V is for Viburnum

Viburnum flowers look like you’d be putting out plates of food for the bees. However, we are finding only a few references that bees use the early-spring blooming varieties when there is little else blooming and the fall-blooming varieties for the same reason. Some reports say that the bees are gathering pollen. We squirrels are by no means experts on bee foraging, so perhaps inspect the viburnum flowers when you pass by them?

Viburnum is a shrub that flowers at the tips of the branches. The flower heads are large and flat with many small flowers inside the petalled edges. Below is Doublefile Viburnum, Viburnum plicatum.

And this viburnum with the leaf that looks like a maple is American Cranberry Viburnum, Viburnum trilobum.

The Honeybee Conservancy likes one of what Ms. Flora calls the ‘fancier’ versions of Viburnum, so check that out here.

There are enough varieties of viburnum that you should check the specific sun and soil requirements of each, but in general, the more sun they have, the better they will bloom, but partial shade is usually tolerated. They can reach up to 8 feet high and be even wider, to 10 feet.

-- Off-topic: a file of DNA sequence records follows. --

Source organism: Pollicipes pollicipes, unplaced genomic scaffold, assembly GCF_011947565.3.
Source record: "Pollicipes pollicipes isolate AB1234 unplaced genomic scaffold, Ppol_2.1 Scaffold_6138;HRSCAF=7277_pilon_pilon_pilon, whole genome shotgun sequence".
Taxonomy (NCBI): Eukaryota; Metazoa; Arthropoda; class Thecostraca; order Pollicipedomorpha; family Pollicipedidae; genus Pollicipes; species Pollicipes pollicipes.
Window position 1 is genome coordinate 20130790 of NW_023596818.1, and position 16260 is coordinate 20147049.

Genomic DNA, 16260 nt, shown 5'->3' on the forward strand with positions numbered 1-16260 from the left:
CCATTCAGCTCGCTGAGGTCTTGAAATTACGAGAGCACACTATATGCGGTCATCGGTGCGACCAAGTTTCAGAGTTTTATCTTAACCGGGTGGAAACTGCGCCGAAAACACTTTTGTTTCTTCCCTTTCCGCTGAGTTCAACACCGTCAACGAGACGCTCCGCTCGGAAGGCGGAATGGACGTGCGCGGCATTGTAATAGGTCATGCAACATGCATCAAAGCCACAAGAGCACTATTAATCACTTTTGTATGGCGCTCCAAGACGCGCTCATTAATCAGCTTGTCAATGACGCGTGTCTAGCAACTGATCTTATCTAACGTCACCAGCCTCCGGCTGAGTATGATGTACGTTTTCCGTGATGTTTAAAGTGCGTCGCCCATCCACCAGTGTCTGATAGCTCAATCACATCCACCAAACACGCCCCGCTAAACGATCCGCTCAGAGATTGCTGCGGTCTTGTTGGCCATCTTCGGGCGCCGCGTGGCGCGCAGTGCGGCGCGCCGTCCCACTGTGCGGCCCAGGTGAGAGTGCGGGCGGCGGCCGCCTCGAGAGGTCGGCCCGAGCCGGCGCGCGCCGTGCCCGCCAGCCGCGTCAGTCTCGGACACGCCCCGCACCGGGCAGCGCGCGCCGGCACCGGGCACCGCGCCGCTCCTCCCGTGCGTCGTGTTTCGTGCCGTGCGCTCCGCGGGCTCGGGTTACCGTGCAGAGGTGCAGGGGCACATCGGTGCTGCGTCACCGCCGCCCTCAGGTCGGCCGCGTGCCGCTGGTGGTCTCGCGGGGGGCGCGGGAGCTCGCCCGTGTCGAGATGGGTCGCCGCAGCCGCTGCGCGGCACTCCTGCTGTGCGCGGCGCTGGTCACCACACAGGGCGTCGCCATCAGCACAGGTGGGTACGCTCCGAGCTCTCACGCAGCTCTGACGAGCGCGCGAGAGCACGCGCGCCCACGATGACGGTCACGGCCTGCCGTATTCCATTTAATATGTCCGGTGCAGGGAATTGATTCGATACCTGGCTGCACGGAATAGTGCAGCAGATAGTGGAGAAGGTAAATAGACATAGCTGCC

Purchase plants and seeds from a known source that does not use pesticides / insecticides, particularly neonicotinoids. They are not safe for honeybees and native bees. Watch this bee researcher’s Ted Talk to learn more about bees, why they are dying and how you can help:

Marla Spivak: Why Bees Are Disappearing


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